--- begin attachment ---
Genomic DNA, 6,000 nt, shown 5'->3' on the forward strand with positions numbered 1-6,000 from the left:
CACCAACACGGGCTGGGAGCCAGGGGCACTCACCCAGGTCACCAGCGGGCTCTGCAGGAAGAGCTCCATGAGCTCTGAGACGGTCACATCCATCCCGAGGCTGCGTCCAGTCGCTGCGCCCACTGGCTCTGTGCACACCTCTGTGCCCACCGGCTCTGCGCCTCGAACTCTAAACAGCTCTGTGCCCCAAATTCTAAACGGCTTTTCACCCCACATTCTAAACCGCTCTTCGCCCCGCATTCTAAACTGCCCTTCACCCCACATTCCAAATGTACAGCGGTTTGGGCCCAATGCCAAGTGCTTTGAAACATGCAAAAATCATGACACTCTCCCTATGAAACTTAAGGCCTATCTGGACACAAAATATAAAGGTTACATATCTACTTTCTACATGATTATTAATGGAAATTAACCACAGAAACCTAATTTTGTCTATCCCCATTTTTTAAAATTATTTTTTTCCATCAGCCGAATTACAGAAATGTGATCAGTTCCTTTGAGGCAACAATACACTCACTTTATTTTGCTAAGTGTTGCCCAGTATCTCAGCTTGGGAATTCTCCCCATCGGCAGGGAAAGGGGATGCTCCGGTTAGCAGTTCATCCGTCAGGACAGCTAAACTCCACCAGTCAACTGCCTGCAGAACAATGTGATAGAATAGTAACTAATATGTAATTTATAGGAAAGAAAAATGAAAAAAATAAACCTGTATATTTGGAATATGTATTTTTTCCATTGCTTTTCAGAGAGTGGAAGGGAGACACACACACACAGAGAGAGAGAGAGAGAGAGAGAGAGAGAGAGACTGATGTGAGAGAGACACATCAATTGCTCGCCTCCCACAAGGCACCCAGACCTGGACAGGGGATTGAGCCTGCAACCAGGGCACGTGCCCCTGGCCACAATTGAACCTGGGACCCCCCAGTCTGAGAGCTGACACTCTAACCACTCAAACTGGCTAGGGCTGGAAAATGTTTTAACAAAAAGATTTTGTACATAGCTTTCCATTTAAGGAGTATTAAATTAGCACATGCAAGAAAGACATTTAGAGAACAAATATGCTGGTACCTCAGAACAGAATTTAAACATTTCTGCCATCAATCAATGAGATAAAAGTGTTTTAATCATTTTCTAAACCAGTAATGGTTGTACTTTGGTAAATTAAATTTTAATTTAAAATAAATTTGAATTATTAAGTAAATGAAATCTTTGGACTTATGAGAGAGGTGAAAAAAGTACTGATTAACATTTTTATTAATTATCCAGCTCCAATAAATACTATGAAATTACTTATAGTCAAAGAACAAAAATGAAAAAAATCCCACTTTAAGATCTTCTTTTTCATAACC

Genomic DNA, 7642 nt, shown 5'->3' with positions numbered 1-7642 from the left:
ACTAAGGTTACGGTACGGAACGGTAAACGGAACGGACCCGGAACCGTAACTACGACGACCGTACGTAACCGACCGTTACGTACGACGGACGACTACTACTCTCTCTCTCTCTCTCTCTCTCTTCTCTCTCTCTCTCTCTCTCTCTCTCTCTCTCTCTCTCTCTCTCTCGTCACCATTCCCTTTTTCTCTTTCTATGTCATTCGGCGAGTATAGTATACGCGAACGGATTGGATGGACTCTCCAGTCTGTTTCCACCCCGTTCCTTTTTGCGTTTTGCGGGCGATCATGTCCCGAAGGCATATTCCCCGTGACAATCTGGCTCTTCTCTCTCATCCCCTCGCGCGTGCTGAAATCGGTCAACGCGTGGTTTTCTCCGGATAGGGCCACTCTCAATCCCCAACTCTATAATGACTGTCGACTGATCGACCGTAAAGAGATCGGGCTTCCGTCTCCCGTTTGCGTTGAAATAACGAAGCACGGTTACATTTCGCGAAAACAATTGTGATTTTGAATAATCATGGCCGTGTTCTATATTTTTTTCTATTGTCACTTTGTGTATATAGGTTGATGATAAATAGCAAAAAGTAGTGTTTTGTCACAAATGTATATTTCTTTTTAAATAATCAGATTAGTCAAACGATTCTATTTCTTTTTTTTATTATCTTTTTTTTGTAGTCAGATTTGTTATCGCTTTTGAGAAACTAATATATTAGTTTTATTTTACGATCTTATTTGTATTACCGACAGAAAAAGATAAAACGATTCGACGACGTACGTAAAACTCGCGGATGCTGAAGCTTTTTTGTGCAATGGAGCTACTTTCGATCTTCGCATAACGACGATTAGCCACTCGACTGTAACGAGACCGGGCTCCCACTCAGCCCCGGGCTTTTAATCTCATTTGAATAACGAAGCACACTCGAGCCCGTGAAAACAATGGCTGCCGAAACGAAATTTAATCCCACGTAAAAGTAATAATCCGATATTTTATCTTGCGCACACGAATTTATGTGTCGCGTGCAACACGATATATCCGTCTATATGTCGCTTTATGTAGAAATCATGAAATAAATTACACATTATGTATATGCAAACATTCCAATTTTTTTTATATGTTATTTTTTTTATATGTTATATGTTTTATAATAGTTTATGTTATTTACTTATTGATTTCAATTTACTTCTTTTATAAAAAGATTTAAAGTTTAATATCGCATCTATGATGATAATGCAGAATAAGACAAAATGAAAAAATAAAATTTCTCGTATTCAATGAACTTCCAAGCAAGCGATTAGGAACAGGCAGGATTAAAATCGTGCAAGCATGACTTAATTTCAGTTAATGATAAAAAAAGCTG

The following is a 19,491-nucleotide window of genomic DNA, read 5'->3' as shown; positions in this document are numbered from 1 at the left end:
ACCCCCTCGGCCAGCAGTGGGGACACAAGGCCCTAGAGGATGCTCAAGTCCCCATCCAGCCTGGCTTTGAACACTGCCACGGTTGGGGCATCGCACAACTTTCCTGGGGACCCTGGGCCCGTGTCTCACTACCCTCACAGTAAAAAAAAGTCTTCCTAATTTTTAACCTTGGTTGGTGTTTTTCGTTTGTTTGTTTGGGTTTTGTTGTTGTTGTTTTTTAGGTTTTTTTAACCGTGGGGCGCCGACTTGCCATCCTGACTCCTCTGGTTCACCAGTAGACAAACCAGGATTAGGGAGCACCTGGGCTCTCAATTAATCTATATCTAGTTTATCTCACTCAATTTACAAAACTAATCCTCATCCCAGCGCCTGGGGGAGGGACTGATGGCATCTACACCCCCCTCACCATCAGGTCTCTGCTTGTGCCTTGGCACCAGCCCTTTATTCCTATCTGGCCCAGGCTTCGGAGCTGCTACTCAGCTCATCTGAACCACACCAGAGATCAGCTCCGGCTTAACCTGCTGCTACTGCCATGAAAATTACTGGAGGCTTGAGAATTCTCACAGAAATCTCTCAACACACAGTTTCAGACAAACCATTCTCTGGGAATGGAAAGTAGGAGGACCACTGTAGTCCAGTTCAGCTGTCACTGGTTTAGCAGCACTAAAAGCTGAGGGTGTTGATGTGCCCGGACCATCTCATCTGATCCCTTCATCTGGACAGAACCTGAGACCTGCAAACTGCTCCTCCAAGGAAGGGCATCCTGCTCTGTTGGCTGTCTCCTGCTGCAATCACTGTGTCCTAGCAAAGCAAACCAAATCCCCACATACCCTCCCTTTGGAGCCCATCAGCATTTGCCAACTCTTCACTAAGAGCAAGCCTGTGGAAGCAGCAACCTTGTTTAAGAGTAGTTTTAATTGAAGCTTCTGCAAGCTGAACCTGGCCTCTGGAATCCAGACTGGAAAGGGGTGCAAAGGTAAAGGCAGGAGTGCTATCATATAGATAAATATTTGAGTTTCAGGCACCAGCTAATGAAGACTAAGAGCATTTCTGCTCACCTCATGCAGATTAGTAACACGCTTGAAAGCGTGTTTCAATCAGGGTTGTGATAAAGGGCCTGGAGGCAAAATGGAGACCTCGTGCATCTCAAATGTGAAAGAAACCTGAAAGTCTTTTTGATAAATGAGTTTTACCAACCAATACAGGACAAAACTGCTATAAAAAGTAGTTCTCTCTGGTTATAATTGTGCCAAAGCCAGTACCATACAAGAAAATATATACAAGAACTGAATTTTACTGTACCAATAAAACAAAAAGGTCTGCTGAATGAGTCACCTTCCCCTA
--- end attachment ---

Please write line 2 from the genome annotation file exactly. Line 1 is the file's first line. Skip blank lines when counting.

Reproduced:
CACCAACACGGGCTGGGAGCCAGGGGCACTCACCCAGGTCACCAGCGGGCTCTGCAGGAAGAGCTCCATGAGCTCTGAGACGGTCACATCCATCCCGAGGCTGCGTCCAGTCGCTGCGCCCACTGGCTCTGTGCACACCTCTGTGCCCACCGGCTCTGCGCCTCGAACTCTAAACAGCTCTGTGCCCCAAATTCTAAACGGCTTTTCACCCCACATTCTAAACCGCTCTTCGCCCCGCATTCTAAACTGCCCTTCACCCCACATTCCAAATGTACAGCGGTTTGGGCCCAATGCCAAGTGCTTTGAAACATGCAAAAATCATGACACTCTCCCTATGAAACTTAAGGCCTATCTGGACACAAAATATAAAGGTTACATATCTACTTTCTACATGATTATTAATGGAAATTAACCACAGAAACCTAATTTTGTCTATCCCCATTTTTTAAAATTATTTTTTTCCATCAGCCGAATTACAGAAATGTGATCAGTTCCTTTGAGGCAACAATACACTCACTTTATTTTGCTAAGTGTTGCCCAGTATCTCAGCTTGGGAATTCTCCCCATCGGCAGGGAAAGGGGATGCTCCGGTTAGCAGTTCATCCGTCAGGACAGCTAAACTCCACCAGTCAACTGCCTGCAGAACAATGTGATAGAATAGTAACTAATATGTAATTTATAGGAAAGAAAAATGAAAAAAATAAACCTGTATATTTGGAATATGTATTTTTTCCATTGCTTTTCAGAGAGTGGAAGGGAGACACACACACACAGAGAGAGAGAGAGAGAGAGAGAGAGAGAGAGACTGATGTGAGAGAGACACATCAATTGCTCGCCTCCCACAAGGCACCCAGACCTGGACAGGGGATTGAGCCTGCAACCAGGGCACGTGCCCCTGGCCACAATTGAACCTGGGACCCCCCAGTCTGAGAGCTGACACTCTAACCACTCAAACTGGCTAGGGCTGGAAAATGTTTTAACAAAAAGATTTTGTACATAGCTTTCCATTTAAGGAGTATTAAATTAGCACATGCAAGAAAGACATTTAGAGAACAAATATGCTGGTACCTCAGAACAGAATTTAAACATTTCTGCCATCAATCAATGAGATAAAAGTGTTTTAATCATTTTCTAAACCAGTAATGGTTGTACTTTGGTAAATTAAATTTTAATTTAAAATAAATTTGAATTATTAAGTAAATGAAATCTTTGGACTTATGAGAGAGGTGAAAAAAGTACTGATTAACATTTTTATTAATTATCCAGCTCCAATAAATACTATGAAATTACTTATAGTCAAAGAACAAAAATGAAAAAAATCCCACTTTAAGATCTTCTTTTTCATAACC